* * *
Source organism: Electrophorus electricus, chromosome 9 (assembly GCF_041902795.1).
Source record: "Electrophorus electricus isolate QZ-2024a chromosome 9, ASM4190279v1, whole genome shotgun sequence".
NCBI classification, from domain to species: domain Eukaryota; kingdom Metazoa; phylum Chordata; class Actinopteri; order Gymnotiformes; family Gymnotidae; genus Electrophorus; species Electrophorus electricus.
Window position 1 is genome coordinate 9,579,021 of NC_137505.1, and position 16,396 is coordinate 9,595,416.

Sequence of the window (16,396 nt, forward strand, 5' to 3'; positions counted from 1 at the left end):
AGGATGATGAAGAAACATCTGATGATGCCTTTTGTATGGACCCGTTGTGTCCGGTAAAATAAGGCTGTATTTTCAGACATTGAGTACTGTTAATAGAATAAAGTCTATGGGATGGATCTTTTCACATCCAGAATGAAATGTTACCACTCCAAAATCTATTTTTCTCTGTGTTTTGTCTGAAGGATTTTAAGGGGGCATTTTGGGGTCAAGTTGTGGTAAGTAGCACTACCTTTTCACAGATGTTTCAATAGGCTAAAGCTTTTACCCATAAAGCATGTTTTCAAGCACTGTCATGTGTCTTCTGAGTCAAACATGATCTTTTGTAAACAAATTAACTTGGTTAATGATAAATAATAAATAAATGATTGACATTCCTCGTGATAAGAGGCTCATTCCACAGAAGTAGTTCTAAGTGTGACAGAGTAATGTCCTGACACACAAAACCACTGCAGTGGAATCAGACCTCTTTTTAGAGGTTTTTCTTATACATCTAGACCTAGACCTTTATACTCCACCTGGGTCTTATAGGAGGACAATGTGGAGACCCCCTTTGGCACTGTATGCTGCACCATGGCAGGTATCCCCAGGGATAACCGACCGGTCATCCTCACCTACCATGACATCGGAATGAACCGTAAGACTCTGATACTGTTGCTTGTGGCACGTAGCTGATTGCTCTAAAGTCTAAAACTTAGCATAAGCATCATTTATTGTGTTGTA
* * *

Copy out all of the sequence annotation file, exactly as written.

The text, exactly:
Source organism: Electrophorus electricus, chromosome 9 (assembly GCF_041902795.1).
Source record: "Electrophorus electricus isolate QZ-2024a chromosome 9, ASM4190279v1, whole genome shotgun sequence".
NCBI classification, from domain to species: domain Eukaryota; kingdom Metazoa; phylum Chordata; class Actinopteri; order Gymnotiformes; family Gymnotidae; genus Electrophorus; species Electrophorus electricus.
Window position 1 is genome coordinate 9,579,021 of NC_137505.1, and position 16,396 is coordinate 9,595,416.

Sequence of the window (16,396 nt, forward strand, 5' to 3'; positions counted from 1 at the left end):
AGGATGATGAAGAAACATCTGATGATGCCTTTTGTATGGACCCGTTGTGTCCGGTAAAATAAGGCTGTATTTTCAGACATTGAGTACTGTTAATAGAATAAAGTCTATGGGATGGATCTTTTCACATCCAGAATGAAATGTTACCACTCCAAAATCTATTTTTCTCTGTGTTTTGTCTGAAGGATTTTAAGGGGGCATTTTGGGGTCAAGTTGTGGTAAGTAGCACTACCTTTTCACAGATGTTTCAATAGGCTAAAGCTTTTACCCATAAAGCATGTTTTCAAGCACTGTCATGTGTCTTCTGAGTCAAACATGATCTTTTGTAAACAAATTAACTTGGTTAATGATAAATAATAAATAAATGATTGACATTCCTCGTGATAAGAGGCTCATTCCACAGAAGTAGTTCTAAGTGTGACAGAGTAATGTCCTGACACACAAAACCACTGCAGTGGAATCAGACCTCTTTTTAGAGGTTTTTCTTATACATCTAGACCTAGACCTTTATACTCCACCTGGGTCTTATAGGAGGACAATGTGGAGACCCCCTTTGGCACTGTATGCTGCACCATGGCAGGTATCCCCAGGGATAACCGACCGGTCATCCTCACCTACCATGACATCGGAATGAACCGTAAGACTCTGATACTGTTGCTTGTGGCACGTAGCTGATTGCTCTAAAGTCTAAAACTTAGCATAAGCATCATTTATTGTGTTGTA